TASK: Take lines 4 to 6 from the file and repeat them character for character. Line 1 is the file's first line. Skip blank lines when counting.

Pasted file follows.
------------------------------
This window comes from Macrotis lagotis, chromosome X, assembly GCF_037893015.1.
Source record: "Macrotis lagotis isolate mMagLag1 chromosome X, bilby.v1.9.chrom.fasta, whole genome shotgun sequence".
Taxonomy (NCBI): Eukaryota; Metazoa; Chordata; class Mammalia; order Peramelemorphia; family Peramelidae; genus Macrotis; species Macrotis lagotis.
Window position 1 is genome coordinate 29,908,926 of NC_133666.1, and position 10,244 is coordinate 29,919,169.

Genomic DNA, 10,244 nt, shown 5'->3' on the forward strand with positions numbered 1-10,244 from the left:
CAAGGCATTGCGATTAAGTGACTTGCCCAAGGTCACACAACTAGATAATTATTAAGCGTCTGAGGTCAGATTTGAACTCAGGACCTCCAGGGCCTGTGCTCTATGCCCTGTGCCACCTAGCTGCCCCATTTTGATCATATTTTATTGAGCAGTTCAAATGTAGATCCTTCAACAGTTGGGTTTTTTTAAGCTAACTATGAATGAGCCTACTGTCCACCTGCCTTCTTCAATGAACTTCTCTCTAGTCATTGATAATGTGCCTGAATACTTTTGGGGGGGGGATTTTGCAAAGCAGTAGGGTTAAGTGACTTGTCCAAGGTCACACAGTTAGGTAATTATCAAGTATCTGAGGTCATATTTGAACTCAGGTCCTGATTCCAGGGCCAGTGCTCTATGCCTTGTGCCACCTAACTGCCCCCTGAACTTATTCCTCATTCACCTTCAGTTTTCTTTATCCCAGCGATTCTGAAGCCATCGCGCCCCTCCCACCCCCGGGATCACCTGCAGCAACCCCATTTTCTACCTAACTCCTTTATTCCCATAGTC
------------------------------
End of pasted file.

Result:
Window position 1 is genome coordinate 29,908,926 of NC_133666.1, and position 10,244 is coordinate 29,919,169.

Genomic DNA, 10,244 nt, shown 5'->3' on the forward strand with positions numbered 1-10,244 from the left:
CAAGGCATTGCGATTAAGTGACTTGCCCAAGGTCACACAACTAGATAATTATTAAGCGTCTGAGGTCAGATTTGAACTCAGGACCTCCAGGGCCTGTGCTCTATGCCCTGTGCCACCTAGCTGCCCCATTTTGATCATATTTTATTGAGCAGTTCAAATGTAGATCCTTCAACAGTTGGGTTTTTTTAAGCTAACTATGAATGAGCCTACTGTCCACCTGCCTTCTTCAATGAACTTCTCTCTAGTCATTGATAATGTGCCTGAATACTTTTGGGGGGGGGATTTTGCAAAGCAGTAGGGTTAAGTGACTTGTCCAAGGTCACACAGTTAGGTAATTATCAAGTATCTGAGGTCATATTTGAACTCAGGTCCTGATTCCAGGGCCAGTGCTCTATGCCTTGTGCCACCTAACTGCCCCCTGAACTTATTCCTCATTCACCTTCAGTTTTCTTTATCCCAGCGATTCTGAAGCCATCGCGCCCCTCCCACCCCCGGGATCACCTGCAGCAACCCCATTTTCTACCTAACTCCTTTATTCCCATAGTC